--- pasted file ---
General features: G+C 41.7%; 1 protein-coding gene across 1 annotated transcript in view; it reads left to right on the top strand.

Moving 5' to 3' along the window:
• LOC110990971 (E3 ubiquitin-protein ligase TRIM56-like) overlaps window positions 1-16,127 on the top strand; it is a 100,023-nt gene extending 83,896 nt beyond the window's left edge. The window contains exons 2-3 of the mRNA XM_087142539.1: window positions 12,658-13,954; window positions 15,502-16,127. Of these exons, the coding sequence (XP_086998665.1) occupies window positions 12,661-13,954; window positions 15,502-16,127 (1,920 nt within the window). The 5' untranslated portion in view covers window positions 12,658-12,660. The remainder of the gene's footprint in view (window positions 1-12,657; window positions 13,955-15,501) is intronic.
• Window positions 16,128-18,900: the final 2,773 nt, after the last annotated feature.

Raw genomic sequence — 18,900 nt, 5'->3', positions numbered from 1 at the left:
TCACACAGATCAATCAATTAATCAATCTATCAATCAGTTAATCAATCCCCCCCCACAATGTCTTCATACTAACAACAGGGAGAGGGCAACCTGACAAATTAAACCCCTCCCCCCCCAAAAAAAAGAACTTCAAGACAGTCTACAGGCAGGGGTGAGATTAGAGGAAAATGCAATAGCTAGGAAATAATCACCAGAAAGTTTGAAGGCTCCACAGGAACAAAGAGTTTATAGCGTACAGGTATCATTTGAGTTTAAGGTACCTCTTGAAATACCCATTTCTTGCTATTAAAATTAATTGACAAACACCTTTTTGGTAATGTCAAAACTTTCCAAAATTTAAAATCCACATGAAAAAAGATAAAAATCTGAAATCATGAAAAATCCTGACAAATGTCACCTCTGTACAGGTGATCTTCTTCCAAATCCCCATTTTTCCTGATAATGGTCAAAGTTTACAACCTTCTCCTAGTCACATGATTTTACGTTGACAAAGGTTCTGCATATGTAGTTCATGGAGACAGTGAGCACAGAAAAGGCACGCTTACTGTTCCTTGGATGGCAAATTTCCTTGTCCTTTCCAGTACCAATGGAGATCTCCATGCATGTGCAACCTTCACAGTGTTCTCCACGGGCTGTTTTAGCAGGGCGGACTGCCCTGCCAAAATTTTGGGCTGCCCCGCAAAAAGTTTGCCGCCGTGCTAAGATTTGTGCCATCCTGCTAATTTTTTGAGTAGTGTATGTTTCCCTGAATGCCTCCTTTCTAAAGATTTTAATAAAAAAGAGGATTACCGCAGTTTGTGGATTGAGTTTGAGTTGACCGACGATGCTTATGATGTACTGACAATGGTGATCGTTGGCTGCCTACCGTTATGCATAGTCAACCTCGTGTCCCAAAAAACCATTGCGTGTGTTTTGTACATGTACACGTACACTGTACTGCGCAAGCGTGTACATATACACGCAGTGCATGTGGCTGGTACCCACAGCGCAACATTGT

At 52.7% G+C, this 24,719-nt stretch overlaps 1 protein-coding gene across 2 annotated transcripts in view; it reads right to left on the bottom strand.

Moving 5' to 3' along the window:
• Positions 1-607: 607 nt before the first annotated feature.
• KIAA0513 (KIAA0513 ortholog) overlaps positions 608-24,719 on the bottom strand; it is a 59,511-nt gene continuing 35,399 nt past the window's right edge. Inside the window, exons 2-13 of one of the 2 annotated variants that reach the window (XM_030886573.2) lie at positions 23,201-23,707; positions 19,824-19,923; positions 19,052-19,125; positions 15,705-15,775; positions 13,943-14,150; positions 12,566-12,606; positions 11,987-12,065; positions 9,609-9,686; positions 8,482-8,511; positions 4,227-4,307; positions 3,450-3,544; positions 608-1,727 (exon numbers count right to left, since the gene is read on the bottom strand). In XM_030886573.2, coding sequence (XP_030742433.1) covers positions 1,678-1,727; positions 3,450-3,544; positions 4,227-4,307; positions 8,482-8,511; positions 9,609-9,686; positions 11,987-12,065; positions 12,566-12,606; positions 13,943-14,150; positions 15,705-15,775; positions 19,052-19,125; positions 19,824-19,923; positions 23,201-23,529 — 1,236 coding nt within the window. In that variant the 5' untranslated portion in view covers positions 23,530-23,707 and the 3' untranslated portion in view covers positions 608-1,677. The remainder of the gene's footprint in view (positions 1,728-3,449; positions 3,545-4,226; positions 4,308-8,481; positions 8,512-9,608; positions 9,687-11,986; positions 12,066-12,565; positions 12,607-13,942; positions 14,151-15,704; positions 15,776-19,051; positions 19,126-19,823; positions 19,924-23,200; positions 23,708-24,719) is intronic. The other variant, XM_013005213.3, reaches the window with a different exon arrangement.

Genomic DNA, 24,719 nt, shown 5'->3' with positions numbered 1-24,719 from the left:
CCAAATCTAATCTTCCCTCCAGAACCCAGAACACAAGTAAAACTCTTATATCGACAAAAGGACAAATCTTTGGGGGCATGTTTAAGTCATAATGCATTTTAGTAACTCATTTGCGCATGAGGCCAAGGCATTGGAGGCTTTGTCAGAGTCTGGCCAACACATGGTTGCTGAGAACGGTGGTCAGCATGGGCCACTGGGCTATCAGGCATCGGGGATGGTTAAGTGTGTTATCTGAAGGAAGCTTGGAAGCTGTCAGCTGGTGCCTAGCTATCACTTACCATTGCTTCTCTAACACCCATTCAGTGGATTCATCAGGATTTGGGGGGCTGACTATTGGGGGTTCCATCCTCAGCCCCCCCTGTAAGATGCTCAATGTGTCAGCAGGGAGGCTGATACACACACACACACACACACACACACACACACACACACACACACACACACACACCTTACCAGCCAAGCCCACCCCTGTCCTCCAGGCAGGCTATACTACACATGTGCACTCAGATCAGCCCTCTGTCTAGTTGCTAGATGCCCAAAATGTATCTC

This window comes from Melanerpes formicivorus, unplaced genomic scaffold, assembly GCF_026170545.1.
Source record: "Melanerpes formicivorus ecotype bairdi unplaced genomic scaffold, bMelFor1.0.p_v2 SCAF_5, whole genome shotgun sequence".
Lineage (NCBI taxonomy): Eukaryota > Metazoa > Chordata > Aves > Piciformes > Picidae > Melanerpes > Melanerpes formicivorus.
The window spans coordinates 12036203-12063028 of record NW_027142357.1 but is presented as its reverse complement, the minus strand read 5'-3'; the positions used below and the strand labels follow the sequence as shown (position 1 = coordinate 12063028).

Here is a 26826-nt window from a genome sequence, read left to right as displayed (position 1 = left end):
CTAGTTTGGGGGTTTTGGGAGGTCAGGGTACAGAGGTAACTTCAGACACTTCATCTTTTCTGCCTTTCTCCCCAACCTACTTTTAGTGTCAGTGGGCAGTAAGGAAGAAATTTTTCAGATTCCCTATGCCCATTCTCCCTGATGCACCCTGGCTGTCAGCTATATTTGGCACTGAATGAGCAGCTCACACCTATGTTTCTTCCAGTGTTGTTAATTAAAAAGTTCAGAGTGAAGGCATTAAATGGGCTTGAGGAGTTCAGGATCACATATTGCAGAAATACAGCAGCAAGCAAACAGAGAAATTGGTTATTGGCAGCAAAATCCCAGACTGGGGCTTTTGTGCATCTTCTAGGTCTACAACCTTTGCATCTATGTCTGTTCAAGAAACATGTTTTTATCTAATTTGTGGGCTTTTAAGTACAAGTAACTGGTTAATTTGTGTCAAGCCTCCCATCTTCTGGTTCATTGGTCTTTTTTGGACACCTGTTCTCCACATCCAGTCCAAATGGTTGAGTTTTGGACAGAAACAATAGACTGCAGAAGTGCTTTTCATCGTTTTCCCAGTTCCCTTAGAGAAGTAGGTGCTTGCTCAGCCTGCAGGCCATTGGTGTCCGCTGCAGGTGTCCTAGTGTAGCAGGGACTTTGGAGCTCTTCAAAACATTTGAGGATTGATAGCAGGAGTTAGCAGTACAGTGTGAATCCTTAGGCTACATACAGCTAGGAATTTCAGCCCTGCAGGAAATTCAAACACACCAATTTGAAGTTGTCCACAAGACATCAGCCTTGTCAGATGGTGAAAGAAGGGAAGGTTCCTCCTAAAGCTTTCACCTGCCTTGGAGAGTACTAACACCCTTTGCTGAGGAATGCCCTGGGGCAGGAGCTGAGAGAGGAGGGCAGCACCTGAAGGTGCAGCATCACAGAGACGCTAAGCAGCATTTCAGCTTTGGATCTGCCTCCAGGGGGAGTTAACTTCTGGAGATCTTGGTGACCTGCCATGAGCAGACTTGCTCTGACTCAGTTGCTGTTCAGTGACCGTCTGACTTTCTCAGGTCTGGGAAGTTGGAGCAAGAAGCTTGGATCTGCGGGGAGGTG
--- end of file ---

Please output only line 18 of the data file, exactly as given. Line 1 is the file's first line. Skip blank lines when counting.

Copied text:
CTAGTTTGGGGGTTTTGGGAGGTCAGGGTACAGAGGTAACTTCAGACACTTCATCTTTTCTGCCTTTCTCCCCAACCTACTTTTAGTGTCAGTGGGCAGTAAGGAAGAAATTTTTCAGATTCCCTATGCCCATTCTCCCTGATGCACCCTGGCTGTCAGCTATATTTGGCACTGAATGAGCAGCTCACACCTATGTTTCTTCCAGTGTTGTTAATTAAAAAGTTCAGAGTGAAGGCATTAAATGGGCTTGAGGAGTTCAGGATCACATATTGCAGAAATACAGCAGCAAGCAAACAGAGAAATTGGTTATTGGCAGCAAAATCCCAGACTGGGGCTTTTGTGCATCTTCTAGGTCTACAACCTTTGCATCTATGTCTGTTCAAGAAACATGTTTTTATCTAATTTGTGGGCTTTTAAGTACAAGTAACTGGTTAATTTGTGTCAAGCCTCCCATCTTCTGGTTCATTGGTCTTTTTTGGACACCTGTTCTCCACATCCAGTCCAAATGGTTGAGTTTTGGACAGAAACAATAGACTGCAGAAGTGCTTTTCATCGTTTTCCCAGTTCCCTTAGAGAAGTAGGTGCTTGCTCAGCCTGCAGGCCATTGGTGTCCGCTGCAGGTGTCCTAGTGTAGCAGGGACTTTGGAGCTCTTCAAAACATTTGAGGATTGATAGCAGGAGTTAGCAGTACAGTGTGAATCCTTAGGCTACATACAGCTAGGAATTTCAGCCCTGCAGGAAATTCAAACACACCAATTTGAAGTTGTCCACAAGACATCAGCCTTGTCAGATGGTGAAAGAAGGGAAGGTTCCTCCTAAAGCTTTCACCTGCCTTGGAGAGTACTAACACCCTTTGCTGAGGAATGCCCTGGGGCAGGAGCTGAGAGAGGAGGGCAGCACCTGAAGGTGCAGCATCACAGAGACGCTAAGCAGCATTTCAGCTTTGGATCTGCCTCCAGGGGGAGTTAACTTCTGGAGATCTTGGTGACCTGCCATGAGCAGACTTGCTCTGACTCAGTTGCTGTTCAGTGACCGTCTGACTTTCTCAGGTCTGGGAAGTTGGAGCAAGAAGCTTGGATCTGCGGGGAGGTG